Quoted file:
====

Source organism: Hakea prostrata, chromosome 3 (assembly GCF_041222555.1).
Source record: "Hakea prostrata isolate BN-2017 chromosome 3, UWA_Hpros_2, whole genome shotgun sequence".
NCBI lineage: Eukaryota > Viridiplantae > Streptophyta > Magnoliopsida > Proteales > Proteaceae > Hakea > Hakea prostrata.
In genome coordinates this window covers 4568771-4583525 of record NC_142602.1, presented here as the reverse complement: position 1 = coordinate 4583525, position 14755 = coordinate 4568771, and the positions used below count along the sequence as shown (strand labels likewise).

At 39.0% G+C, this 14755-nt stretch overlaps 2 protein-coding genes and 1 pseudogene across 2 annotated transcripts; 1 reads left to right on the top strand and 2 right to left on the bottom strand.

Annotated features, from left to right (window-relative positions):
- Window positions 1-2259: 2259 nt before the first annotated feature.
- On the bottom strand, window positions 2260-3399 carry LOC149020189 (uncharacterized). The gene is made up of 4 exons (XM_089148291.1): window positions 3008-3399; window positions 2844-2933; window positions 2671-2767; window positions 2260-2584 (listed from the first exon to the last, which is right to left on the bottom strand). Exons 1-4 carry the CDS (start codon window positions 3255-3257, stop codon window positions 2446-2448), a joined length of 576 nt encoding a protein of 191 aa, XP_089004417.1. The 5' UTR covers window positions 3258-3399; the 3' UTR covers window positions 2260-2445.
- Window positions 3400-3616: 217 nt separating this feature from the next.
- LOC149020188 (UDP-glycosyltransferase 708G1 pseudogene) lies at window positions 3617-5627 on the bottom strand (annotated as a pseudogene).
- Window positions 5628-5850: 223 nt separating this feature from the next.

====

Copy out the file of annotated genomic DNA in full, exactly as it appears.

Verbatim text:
Source organism: Hakea prostrata, chromosome 3 (assembly GCF_041222555.1).
Source record: "Hakea prostrata isolate BN-2017 chromosome 3, UWA_Hpros_2, whole genome shotgun sequence".
NCBI lineage: Eukaryota > Viridiplantae > Streptophyta > Magnoliopsida > Proteales > Proteaceae > Hakea > Hakea prostrata.
In genome coordinates this window covers 4568771-4583525 of record NC_142602.1, presented here as the reverse complement: position 1 = coordinate 4583525, position 14755 = coordinate 4568771, and the positions used below count along the sequence as shown (strand labels likewise).

At 39.0% G+C, this 14755-nt stretch overlaps 2 protein-coding genes and 1 pseudogene across 2 annotated transcripts; 1 reads left to right on the top strand and 2 right to left on the bottom strand.

Annotated features, from left to right (window-relative positions):
- Window positions 1-2259: 2259 nt before the first annotated feature.
- On the bottom strand, window positions 2260-3399 carry LOC149020189 (uncharacterized). The gene is made up of 4 exons (XM_089148291.1): window positions 3008-3399; window positions 2844-2933; window positions 2671-2767; window positions 2260-2584 (listed from the first exon to the last, which is right to left on the bottom strand). Exons 1-4 carry the CDS (start codon window positions 3255-3257, stop codon window positions 2446-2448), a joined length of 576 nt encoding a protein of 191 aa, XP_089004417.1. The 5' UTR covers window positions 3258-3399; the 3' UTR covers window positions 2260-2445.
- Window positions 3400-3616: 217 nt separating this feature from the next.
- LOC149020188 (UDP-glycosyltransferase 708G1 pseudogene) lies at window positions 3617-5627 on the bottom strand (annotated as a pseudogene).
- Window positions 5628-5850: 223 nt separating this feature from the next.